• Alignment with existing valuations
  • Regression analysis of observational data
  • Electoral experiment

Regression analysis

We take this approach as a starting point in the estimation equation

The basic idea of this approach is to establish a trade-off between income and wellbeing. That is, for a given wellbeing effect, how much of an increase/decrease in income must an individual experience in order to create a corresponding change in wellbeing. Or to put it another way, how much of an increase in income would it take for an individual to be indifferent between an increase in income and an increase in the social parameter.

Here we draw on core concepts from the economic toolbox as we attempt to calculate the marginal rate of substit ution (MRS) between the non-traded market good (the social parameter) and income, while holding subjective well-being constant. The Marginal Rate of Substitution can be expressed in a simple form as:

|MRS| = ꞵSP / ꞵI,

which represents the ratio of the estimated effects - i.e. the coefficients from a robust regression analysis. The overriding assumption here is that we can establish a causal link between the social parameter and subjective well-being, and between income and subjective well-being (measured as life satisfaction). It is therefore essential that we have good and reliable estimates, which ties in with the discussion raised earlier in the chapter.

Electoral experiment

A third approach is choice action experiments, which can potentially alleviate some of the methodological barriers associated with the regression-based approach. The basic idea of this approach is that respondents from our desired population answer a questionnaire where they are presented with a series of choices to decide which of two hypothetical people's life situations, Person A and Person B, they perceive to be associated with the highest quality of life. Respondents are given the income of the two people and a number of social parameters that we want to calculate the social value of. This could be, for example, whether they feel lonely or how safe the neighborhood they live in is. In addition to the social parameters, the two people are exactly the same in terms of age and gender, for example.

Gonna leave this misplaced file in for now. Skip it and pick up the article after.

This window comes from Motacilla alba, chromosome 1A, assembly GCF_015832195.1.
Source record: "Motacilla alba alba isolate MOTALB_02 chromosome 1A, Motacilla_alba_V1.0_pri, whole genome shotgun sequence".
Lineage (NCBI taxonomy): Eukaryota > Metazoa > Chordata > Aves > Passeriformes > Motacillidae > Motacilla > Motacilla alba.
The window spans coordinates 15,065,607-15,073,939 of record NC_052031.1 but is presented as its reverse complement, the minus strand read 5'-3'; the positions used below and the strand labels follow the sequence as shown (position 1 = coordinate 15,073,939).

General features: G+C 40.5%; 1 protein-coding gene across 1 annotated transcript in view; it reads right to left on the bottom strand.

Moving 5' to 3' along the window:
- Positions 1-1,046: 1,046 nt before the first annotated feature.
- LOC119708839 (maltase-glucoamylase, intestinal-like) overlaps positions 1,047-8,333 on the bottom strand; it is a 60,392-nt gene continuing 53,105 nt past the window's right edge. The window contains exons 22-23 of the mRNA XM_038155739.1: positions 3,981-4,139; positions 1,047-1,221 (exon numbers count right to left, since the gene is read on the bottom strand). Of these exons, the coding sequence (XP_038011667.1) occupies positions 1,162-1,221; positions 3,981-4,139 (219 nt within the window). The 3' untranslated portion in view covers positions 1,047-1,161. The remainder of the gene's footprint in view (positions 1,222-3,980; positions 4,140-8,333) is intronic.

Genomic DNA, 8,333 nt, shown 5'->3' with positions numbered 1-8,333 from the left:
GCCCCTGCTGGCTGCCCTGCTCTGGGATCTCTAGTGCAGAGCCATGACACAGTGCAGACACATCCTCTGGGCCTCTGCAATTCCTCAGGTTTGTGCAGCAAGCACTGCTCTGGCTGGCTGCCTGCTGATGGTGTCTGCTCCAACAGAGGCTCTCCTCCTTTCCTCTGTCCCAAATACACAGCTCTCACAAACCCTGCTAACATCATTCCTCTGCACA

Each respondent is presented with a series of choices between the life situations of the two hypothetical people and asked to rate the life satisfaction of the two people on a scale from 0 to 10. The social parameter values of the two hypothetical people are randomly generated for each choice. This means that the characteristics of Person A and Person B are completely independent of all other factors. This is essential and what allows us to keep all other factors that can influence the assessment of life satisfaction constant. Since all other factors do not vary, we can estimate causal estimates of the perceived importance of each of the characteristics for life satisfaction.

In the questionnaire, respondents are also asked to provide their age and gender, which means that we can later calculate the social values heterogeneously, i.e. across relevant subgroups. This allows us, for example, to estimate the value of social parameters for men and women separately.


1: See for example: Graham, C., Eggers, A. and Sukhtankar, S. (2004), "Does Happiness Pay? An Exploration based on Panel Data from Russia", Journal of Economic Behaviour and Organization, 55, 319-342 ; De Neve, J.-E., & Oswald, A. J. (2012). Estimating the influence of life satisfaction and positive affect on later income using sibling fixed effects. PNAS Proceedings of the National Academy of Sciences of the United States of America, 109(49), 19953-19958.; Elsas, Susanne. Causality in the link between income and satisfaction: IV estimation with internal instruments. No. 1143. SOEPpapers on Multidisciplinary Panel Data Research, 2021.


[1] P. Frijters and C. Krekel, A handbook for wellbeing policy-making: history, theory, measurement, implementation, and examples, First edition. Oxford, United Kingdom ; New York, NY: Oxford University Press, 2021.

[2] H. Treasury, Wellbeing Guidance for Appraisal: Supplementary Green Book Guidance. 2021 [Online].

[3] Ministry of Finance, "Documentation note on the value of statistical life and the value of life years," 2019. [Online].

[4] Health and Safety Executive, "A scoping study on the valuation of risks to life and health: the monetary value of a life year (VOLY) Final report." [Online].

[5] Finansministeriet, "Nøgletalskatalog," 2021 [Online].